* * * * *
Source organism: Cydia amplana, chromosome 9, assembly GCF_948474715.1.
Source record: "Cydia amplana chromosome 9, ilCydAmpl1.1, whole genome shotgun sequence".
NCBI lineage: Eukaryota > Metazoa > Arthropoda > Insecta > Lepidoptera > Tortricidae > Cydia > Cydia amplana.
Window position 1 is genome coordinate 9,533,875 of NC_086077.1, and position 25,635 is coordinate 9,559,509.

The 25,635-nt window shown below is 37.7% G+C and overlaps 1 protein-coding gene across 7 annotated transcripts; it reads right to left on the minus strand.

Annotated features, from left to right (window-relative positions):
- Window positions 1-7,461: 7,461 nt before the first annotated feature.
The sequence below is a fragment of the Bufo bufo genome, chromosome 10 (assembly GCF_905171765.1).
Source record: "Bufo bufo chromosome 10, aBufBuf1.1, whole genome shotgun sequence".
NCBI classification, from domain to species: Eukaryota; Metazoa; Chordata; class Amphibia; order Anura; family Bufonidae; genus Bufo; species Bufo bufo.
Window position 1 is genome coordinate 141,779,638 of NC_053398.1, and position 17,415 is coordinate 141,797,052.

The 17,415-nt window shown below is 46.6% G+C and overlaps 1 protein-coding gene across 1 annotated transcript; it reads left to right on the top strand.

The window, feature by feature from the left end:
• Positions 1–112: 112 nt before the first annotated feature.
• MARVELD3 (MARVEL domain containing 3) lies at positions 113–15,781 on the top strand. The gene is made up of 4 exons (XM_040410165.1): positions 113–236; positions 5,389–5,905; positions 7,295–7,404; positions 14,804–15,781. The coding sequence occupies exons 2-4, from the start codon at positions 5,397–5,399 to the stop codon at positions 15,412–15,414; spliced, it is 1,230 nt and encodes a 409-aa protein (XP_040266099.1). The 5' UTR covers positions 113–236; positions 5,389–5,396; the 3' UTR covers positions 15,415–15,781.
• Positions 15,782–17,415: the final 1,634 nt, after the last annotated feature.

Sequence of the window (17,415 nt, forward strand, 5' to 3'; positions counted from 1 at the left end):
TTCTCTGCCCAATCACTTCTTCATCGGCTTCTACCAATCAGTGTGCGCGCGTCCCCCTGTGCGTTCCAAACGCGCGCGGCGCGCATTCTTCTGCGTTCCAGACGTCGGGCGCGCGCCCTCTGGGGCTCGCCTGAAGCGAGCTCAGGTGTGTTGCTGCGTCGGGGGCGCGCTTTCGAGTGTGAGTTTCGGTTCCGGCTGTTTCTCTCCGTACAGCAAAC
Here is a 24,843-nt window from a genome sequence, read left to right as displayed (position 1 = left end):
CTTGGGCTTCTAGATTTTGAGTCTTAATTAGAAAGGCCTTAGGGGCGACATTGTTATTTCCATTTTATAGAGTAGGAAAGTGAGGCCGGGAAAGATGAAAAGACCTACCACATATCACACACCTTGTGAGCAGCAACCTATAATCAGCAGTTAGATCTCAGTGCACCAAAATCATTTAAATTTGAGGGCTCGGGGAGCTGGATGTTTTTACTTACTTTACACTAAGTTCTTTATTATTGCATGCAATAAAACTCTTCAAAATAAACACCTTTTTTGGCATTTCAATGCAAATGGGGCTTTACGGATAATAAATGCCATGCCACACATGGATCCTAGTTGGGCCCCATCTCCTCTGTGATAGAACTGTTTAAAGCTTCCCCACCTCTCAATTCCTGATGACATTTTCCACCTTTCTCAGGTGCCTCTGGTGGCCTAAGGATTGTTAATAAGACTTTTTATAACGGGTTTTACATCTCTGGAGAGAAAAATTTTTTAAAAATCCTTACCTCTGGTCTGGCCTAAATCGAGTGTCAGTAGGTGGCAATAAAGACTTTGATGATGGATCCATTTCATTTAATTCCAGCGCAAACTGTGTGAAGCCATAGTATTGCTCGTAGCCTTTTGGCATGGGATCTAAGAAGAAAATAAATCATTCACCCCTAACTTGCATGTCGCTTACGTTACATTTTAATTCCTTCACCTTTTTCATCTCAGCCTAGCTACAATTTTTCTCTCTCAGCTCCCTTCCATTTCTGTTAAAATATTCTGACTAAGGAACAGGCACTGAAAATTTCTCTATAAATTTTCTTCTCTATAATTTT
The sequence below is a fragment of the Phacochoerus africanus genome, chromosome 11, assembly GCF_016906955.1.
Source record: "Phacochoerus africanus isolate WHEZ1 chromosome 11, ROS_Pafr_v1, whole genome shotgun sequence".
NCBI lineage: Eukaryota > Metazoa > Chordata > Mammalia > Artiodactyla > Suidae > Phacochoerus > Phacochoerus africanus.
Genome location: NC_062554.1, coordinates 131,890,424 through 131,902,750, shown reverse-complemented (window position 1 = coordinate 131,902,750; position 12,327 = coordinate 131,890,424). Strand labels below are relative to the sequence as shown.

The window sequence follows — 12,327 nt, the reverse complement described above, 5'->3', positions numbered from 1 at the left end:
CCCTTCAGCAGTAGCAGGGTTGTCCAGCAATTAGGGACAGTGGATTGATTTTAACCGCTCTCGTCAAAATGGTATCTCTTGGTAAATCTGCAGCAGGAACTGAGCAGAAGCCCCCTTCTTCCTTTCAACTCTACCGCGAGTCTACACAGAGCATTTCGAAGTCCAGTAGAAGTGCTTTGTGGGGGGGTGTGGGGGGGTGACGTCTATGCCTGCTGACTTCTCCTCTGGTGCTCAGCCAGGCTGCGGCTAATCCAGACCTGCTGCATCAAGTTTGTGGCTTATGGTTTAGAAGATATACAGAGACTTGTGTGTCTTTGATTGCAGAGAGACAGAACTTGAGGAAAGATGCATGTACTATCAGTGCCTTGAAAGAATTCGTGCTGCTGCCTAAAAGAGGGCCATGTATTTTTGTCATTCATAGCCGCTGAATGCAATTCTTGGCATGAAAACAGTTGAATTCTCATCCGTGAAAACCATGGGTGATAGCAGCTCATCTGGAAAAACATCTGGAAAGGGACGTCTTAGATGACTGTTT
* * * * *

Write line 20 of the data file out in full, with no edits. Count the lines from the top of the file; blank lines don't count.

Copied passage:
CTTGGGCTTCTAGATTTTGAGTCTTAATTAGAAAGGCCTTAGGGGCGACATTGTTATTTCCATTTTATAGAGTAGGAAAGTGAGGCCGGGAAAGATGAAAAGACCTACCACATATCACACACCTTGTGAGCAGCAACCTATAATCAGCAGTTAGATCTCAGTGCACCAAAATCATTTAAATTTGAGGGCTCGGGGAGCTGGATGTTTTTACTTACTTTACACTAAGTTCTTTATTATTGCATGCAATAAAACTCTTCAAAATAAACACCTTTTTTGGCATTTCAATGCAAATGGGGCTTTACGGATAATAAATGCCATGCCACACATGGATCCTAGTTGGGCCCCATCTCCTCTGTGATAGAACTGTTTAAAGCTTCCCCACCTCTCAATTCCTGATGACATTTTCCACCTTTCTCAGGTGCCTCTGGTGGCCTAAGGATTGTTAATAAGACTTTTTATAACGGGTTTTACATCTCTGGAGAGAAAAATTTTTTAAAAATCCTTACCTCTGGTCTGGCCTAAATCGAGTGTCAGTAGGTGGCAATAAAGACTTTGATGATGGATCCATTTCATTTAATTCCAGCGCAAACTGTGTGAAGCCATAGTATTGCTCGTAGCCTTTTGGCATGGGATCTAAGAAGAAAATAAATCATTCACCCCTAACTTGCATGTCGCTTACGTTACATTTTAATTCCTTCACCTTTTTCATCTCAGCCTAGCTACAATTTTTCTCTCTCAGCTCCCTTCCATTTCTGTTAAAATATTCTGACTAAGGAACAGGCACTGAAAATTTCTCTATAAATTTTCTTCTCTATAATTTT